What do you know about your children’s posture?
As the new school year approaches you are probably busy rushing around making sure the uniform is ready (and still fits), perhaps getting new shoes and stocking up on stationery but how many of you have given thought to your child’s school bag or preparing their bodies for a new school term? What do you know about your children’s posture?
Before your kids go back to school let us take you to “back” school
As adults many of us (unfortunately) will be familiar with back or neck pain from poor posture, carrying around heavy bags or being tied to the desk all day at work.
“Hang on a minute….. don’t all those things apply to our kids too?” This is perhaps why 10% of pre-teens and 50% of 15-16 year olds complain of back pain (Shier-Neiss GI et al,). In fact poor postural habits can start as early as primary school age (Taylor A.)
From our experience there are certainly a growing number of young people being brought into the clinic with aches and pains, as a result of poor posture.
But don’t despair, at Cheadle Osteopathy we are all about giving you the tools to understand why a problem occurs and how it can be prevented, with these helpful tips and advice (pssst…..all this advice applies to the Mum’s and Dad’s too).
Sitting, especially in a slouched posture can increase the compression of structures in the spine, and cause damage to the discs (gel filled bags in between the vertebrae).
But how do we “sit properly” to minimise it? This diagram should help.
- If your child is too small to reach the floor when they are sat properly in the chair – use a foot rest/box/pile of books to “raise the floor” so they are able to have their feet flat on a solid surface and be at the correct height to use the desk properly.
- Remove arm rests from chairs – they only prevent you from being able to tuck in underneath the desk.
It’s in the bag
These days, especially at secondary school, kids seem to keep everything “in the bag”. From text books to water, packed lunches and sports kits – it all adds up. A typical school bag, including sports kits can add up to 7kg – that’s 14 bags of sugar!
So how heavy is too heavy when it comes to your Child’s school bag?
Every child is different so the best thing to do is to weigh your child and weigh their bag – the weight of the bag shouldn’t exceed 10% of the child’s body weight (Brackley & stevenson 2004, Moore et al 2007, Taylor L.). Ideally the bag should have two wide shoulder straps that should be tight enough to hold the bag closely against the spine, with the base of the bag at waist level (Grimmer et al 2002). More petite children need smaller, slimmer bags.
All ladies out there will know the bigger the handbag the more “essentials” we start carrying around with us. The same goes for school bags and handbags – only have them big enough for what you actually need, to avoid the temptation to over fill.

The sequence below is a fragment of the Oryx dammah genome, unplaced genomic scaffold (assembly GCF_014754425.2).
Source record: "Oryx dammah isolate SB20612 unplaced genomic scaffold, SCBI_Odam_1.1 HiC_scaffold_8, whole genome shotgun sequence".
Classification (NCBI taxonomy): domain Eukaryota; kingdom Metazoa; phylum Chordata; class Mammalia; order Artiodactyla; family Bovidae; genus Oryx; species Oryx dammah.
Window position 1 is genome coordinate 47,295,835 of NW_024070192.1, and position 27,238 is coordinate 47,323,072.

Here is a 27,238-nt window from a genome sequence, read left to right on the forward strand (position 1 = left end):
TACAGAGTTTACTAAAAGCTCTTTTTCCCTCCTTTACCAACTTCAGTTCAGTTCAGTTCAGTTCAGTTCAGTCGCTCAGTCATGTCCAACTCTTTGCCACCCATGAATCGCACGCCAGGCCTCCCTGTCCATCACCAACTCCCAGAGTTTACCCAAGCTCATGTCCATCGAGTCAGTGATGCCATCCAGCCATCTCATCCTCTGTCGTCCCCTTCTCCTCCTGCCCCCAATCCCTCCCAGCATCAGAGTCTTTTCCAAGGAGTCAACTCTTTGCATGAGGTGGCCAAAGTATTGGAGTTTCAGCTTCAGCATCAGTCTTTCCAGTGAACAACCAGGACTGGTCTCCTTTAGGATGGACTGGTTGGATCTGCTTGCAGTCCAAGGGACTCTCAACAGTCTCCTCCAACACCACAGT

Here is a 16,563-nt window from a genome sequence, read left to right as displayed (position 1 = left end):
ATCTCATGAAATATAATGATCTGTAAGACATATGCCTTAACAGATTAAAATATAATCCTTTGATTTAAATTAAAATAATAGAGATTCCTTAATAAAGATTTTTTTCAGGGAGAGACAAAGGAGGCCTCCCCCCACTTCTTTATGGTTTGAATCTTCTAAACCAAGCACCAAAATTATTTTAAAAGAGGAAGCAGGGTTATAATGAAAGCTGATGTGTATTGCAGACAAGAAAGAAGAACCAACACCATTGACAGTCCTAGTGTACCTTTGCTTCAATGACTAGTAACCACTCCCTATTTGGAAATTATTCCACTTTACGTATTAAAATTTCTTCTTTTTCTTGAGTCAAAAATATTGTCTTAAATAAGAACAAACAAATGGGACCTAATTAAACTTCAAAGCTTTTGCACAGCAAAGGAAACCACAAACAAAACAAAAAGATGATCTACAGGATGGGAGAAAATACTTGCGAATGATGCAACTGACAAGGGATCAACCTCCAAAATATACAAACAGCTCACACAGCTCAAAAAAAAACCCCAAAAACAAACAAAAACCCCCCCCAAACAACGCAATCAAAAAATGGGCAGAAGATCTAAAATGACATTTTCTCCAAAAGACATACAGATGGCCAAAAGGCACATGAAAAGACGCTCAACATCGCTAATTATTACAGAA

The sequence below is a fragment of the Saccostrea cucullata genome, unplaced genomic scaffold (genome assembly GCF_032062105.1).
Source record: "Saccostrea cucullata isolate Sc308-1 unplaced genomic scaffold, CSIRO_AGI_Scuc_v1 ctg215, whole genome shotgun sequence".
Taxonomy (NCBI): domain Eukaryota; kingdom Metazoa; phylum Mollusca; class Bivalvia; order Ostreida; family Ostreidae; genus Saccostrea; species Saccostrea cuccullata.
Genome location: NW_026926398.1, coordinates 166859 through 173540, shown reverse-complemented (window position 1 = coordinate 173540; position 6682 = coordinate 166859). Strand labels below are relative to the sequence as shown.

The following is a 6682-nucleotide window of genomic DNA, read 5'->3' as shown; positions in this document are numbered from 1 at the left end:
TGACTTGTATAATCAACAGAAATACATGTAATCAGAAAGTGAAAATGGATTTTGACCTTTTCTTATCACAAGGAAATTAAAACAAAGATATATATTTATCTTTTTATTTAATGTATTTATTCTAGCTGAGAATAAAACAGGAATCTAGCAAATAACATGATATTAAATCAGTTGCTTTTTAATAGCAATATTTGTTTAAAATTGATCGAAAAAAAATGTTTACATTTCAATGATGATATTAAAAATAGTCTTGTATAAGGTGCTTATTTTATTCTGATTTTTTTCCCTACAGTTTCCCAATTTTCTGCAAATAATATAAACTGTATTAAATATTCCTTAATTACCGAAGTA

- Packing the bag: place the empty bag on a table. Put the heaviest items at the back of your bag so that they will sit closest to your spine once you put the bag on. Other items should be loaded in descending weight as you move from the back (against your spine) to the front of the bag. When the back is loaded leave it on the table whilst you put both arms through the straps before you lift it.
- Re pack the bag every night to ensure they are only carrying what’s required for each day (this includes handbags and work bags too).
Don’t forget to do your homework
Developing good habits requires repetition so keeping up the good work at home is vital and whether the kids admit to it or not, as parents you’re their main role models – so lead by example and sort out your own desk and bag for work.
Diet and exercise are the essential building blocks of healthy bones and muscles. Exercising together as a family (Pilates and Yoga classes that parents and older children can attend together are great), will benefit the whole family and it’s a great way of spending quality time with each other.
Carbonated drinks, should be kept to a minimum, (including fizzy water) as they leech calcium out of bones – don’t believe us? Get the kids to leave a chicken bone in a glass of cola overnight and see what happens – yuk!
If you have any questions or would like further information about exercises, back care or school bag selection, please do not hesitate to contact us – we would be happy to advise you.
Contact us on 0161 4781877 www.cheadleosteopathy.co.uk
Brackley HM, Stevenson JM, “Are children’s back pack weight limits enough? A critical review of the relevant literature” Spine (Phila Pa 1976) 2004 Oct 1;29(19):2184-90
Grimmer K, et al “Adolescent standing postural response to backpack loads: A randomised Controlle experimental study” BMC Musculoskeletal Disord. 2002;3:10
Shier-Neiss GI et al, “The associateion of backpack use and back pain in adolescents” Department of Research, Alfred I. DuPont Hospital for Children, Wilmington, Delaware 19899, USA
Taylor. L, Children first physiotherapy – School back care policy (primary) – Ensuring good back health for pupils and staff.
What do you know about your children’s posture?